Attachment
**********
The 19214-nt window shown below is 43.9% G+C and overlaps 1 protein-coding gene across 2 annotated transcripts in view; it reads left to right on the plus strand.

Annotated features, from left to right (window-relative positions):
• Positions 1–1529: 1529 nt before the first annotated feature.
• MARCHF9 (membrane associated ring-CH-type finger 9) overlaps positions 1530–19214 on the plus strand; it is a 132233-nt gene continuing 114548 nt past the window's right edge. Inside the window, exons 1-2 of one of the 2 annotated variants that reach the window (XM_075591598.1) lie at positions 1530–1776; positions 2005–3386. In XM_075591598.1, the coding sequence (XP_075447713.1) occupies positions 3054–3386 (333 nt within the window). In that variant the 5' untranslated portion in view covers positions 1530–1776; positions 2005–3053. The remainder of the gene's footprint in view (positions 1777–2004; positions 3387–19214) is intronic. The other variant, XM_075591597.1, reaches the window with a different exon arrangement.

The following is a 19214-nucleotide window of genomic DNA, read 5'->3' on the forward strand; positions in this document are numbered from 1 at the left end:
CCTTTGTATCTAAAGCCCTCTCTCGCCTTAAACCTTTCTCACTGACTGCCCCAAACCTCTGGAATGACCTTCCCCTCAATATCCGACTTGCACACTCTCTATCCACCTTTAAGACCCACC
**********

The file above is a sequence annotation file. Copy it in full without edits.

The 19214-nt window shown below is 43.9% G+C and overlaps 1 protein-coding gene across 2 annotated transcripts in view; it reads left to right on the plus strand.

Annotated features, from left to right (window-relative positions):
• Positions 1–1529: 1529 nt before the first annotated feature.
• MARCHF9 (membrane associated ring-CH-type finger 9) overlaps positions 1530–19214 on the plus strand; it is a 132233-nt gene continuing 114548 nt past the window's right edge. Inside the window, exons 1-2 of one of the 2 annotated variants that reach the window (XM_075591598.1) lie at positions 1530–1776; positions 2005–3386. In XM_075591598.1, the coding sequence (XP_075447713.1) occupies positions 3054–3386 (333 nt within the window). In that variant the 5' untranslated portion in view covers positions 1530–1776; positions 2005–3053. The remainder of the gene's footprint in view (positions 1777–2004; positions 3387–19214) is intronic. The other variant, XM_075591597.1, reaches the window with a different exon arrangement.

The following is a 19214-nucleotide window of genomic DNA, read 5'->3' on the forward strand; positions in this document are numbered from 1 at the left end:
CCTTTGTATCTAAAGCCCTCTCTCGCCTTAAACCTTTCTCACTGACTGCCCCAAACCTCTGGAATGACCTTCCCCTCAATATCCGACTTGCACACTCTCTATCCACCTTTAAGACCCACC